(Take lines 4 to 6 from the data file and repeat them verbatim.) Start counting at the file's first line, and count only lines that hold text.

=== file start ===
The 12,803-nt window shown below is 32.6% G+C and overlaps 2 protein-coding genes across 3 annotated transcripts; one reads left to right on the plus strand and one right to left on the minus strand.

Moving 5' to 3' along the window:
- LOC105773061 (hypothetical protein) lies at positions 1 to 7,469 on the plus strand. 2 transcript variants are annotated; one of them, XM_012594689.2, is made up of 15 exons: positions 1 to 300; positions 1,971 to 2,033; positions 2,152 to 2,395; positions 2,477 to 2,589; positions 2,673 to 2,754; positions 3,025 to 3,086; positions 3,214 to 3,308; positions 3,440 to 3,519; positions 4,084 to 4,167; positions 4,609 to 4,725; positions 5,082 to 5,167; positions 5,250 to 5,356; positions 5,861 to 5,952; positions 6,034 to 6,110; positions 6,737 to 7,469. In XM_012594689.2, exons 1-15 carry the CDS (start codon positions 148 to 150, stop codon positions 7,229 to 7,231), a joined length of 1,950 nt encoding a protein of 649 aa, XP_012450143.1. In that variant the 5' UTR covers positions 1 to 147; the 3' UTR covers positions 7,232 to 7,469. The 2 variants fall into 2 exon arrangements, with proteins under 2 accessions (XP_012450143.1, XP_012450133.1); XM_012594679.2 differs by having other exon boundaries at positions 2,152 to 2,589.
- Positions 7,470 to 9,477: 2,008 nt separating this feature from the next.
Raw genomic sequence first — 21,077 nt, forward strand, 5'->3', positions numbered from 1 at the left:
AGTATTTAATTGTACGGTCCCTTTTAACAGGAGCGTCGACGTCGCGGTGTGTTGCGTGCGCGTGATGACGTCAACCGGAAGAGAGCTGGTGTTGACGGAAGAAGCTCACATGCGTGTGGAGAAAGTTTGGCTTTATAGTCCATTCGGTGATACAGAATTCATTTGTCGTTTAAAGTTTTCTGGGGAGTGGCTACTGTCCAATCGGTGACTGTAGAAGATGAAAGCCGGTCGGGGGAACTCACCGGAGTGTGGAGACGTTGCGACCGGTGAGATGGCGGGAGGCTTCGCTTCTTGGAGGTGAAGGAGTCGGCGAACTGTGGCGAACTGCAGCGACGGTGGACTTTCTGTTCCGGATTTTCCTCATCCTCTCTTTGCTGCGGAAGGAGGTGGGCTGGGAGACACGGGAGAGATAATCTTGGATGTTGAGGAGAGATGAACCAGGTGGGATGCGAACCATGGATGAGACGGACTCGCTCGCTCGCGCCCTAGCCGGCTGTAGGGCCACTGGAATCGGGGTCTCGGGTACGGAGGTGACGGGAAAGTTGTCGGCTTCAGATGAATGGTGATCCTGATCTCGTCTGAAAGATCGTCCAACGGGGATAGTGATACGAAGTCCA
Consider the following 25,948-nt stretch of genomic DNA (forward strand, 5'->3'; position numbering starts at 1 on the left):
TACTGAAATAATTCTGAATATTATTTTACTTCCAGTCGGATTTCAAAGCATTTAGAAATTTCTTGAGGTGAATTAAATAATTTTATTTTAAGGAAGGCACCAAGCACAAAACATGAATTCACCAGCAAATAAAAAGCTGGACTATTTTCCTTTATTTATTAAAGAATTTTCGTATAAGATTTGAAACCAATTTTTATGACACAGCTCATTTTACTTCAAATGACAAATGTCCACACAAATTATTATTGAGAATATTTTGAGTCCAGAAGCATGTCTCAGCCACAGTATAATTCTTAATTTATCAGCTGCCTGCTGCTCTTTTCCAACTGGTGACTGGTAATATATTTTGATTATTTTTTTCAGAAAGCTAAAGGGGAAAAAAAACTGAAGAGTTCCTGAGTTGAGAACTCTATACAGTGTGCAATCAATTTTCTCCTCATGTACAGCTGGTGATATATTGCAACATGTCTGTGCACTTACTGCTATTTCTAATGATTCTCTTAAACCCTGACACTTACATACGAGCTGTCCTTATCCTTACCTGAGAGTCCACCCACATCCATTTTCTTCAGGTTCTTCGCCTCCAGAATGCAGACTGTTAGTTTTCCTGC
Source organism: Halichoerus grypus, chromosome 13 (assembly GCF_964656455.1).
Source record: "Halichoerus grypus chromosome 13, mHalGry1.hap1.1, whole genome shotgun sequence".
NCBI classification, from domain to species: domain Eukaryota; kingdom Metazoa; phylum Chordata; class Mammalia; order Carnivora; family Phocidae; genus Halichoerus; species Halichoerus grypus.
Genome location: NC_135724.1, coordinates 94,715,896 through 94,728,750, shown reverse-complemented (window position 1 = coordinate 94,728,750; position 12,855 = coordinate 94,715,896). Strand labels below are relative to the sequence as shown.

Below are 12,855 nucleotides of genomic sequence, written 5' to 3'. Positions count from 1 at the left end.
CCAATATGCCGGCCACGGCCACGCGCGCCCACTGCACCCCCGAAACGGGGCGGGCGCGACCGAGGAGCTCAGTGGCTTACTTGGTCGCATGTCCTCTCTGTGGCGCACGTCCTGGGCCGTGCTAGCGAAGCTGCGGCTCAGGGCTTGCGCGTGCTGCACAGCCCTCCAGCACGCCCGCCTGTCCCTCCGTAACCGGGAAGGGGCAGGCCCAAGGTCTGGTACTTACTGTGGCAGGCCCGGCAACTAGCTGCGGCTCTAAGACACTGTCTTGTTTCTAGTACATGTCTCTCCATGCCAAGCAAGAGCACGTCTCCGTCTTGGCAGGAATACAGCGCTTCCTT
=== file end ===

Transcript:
- Positions 7,470 to 9,477: 2,008 nt separating this feature from the next.
Raw genomic sequence first — 21,077 nt, forward strand, 5'->3', positions numbered from 1 at the left:
AGTATTTAATTGTACGGTCCCTTTTAACAGGAGCGTCGACGTCGCGGTGTGTTGCGTGCGCGTGATGACGTCAACCGGAAGAGAGCTGGTGTTGACGGAAGAAGCTCACATGCGTGTGGAGAAAGTTTGGCTTTATAGTCCATTCGGTGATACAGAATTCATTTGTCGTTTAAAGTTTTCTGGGGAGTGGCTACTGTCCAATCGGTGACTGTAGAAGATGAAAGCCGGTCGGGGGAACTCACCGGAGTGTGGAGACGTTGCGACCGGTGAGATGGCGGGAGGCTTCGCTTCTTGGAGGTGAAGGAGTCGGCGAACTGTGGCGAACTGCAGCGACGGTGGACTTTCTGTTCCGGATTTTCCTCATCCTCTCTTTGCTGCGGAAGGAGGTGGGCTGGGAGACACGGGAGAGATAATCTTGGATGTTGAGGAGAGATGAACCAGGTGGGATGCGAACCATGGATGAGACGGACTCGCTCGCTCGCGCCCTAGCCGGCTGTAGGGCCACTGGAATCGGGGTCTCGGGTACGGAGGTGACGGGAAAGTTGTCGGCTTCAGATGAATGGTGATCCTGATCTCGTCTGAAAGATCGTCCAACGGGGATAGTGATACGAAGTCCA